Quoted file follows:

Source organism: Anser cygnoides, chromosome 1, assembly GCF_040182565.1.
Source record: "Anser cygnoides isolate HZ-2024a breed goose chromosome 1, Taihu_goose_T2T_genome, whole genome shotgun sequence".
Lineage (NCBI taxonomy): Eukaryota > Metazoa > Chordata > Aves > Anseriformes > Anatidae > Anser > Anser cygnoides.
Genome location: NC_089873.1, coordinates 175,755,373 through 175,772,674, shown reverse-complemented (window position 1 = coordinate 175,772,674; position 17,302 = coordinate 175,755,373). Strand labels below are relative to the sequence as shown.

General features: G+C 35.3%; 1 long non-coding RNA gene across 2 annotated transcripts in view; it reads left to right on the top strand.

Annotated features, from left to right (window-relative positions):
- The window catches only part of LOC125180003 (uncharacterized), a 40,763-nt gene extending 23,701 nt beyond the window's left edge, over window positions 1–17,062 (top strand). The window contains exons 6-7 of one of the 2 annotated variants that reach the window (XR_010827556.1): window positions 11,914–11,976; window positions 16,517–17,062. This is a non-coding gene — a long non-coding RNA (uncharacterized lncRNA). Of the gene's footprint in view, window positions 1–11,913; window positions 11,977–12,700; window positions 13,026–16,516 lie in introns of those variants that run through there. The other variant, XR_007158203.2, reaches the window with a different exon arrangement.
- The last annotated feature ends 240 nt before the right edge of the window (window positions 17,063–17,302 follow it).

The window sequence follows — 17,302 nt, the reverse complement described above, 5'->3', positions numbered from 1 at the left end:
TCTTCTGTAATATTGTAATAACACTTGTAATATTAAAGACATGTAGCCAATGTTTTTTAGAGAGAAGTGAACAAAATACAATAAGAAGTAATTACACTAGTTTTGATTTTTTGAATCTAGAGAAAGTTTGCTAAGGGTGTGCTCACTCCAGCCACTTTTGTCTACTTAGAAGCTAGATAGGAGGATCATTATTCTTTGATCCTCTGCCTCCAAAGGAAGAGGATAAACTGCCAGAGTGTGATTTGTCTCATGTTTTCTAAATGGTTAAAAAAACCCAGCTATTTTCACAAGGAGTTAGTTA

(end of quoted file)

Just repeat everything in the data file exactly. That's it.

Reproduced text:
Source organism: Anser cygnoides, chromosome 1, assembly GCF_040182565.1.
Source record: "Anser cygnoides isolate HZ-2024a breed goose chromosome 1, Taihu_goose_T2T_genome, whole genome shotgun sequence".
Lineage (NCBI taxonomy): Eukaryota > Metazoa > Chordata > Aves > Anseriformes > Anatidae > Anser > Anser cygnoides.
Genome location: NC_089873.1, coordinates 175,755,373 through 175,772,674, shown reverse-complemented (window position 1 = coordinate 175,772,674; position 17,302 = coordinate 175,755,373). Strand labels below are relative to the sequence as shown.

General features: G+C 35.3%; 1 long non-coding RNA gene across 2 annotated transcripts in view; it reads left to right on the top strand.

Annotated features, from left to right (window-relative positions):
- The window catches only part of LOC125180003 (uncharacterized), a 40,763-nt gene extending 23,701 nt beyond the window's left edge, over window positions 1–17,062 (top strand). The window contains exons 6-7 of one of the 2 annotated variants that reach the window (XR_010827556.1): window positions 11,914–11,976; window positions 16,517–17,062. This is a non-coding gene — a long non-coding RNA (uncharacterized lncRNA). Of the gene's footprint in view, window positions 1–11,913; window positions 11,977–12,700; window positions 13,026–16,516 lie in introns of those variants that run through there. The other variant, XR_007158203.2, reaches the window with a different exon arrangement.
- The last annotated feature ends 240 nt before the right edge of the window (window positions 17,063–17,302 follow it).

The window sequence follows — 17,302 nt, the reverse complement described above, 5'->3', positions numbered from 1 at the left end:
TCTTCTGTAATATTGTAATAACACTTGTAATATTAAAGACATGTAGCCAATGTTTTTTAGAGAGAAGTGAACAAAATACAATAAGAAGTAATTACACTAGTTTTGATTTTTTGAATCTAGAGAAAGTTTGCTAAGGGTGTGCTCACTCCAGCCACTTTTGTCTACTTAGAAGCTAGATAGGAGGATCATTATTCTTTGATCCTCTGCCTCCAAAGGAAGAGGATAAACTGCCAGAGTGTGATTTGTCTCATGTTTTCTAAATGGTTAAAAAAACCCAGCTATTTTCACAAGGAGTTAGTTA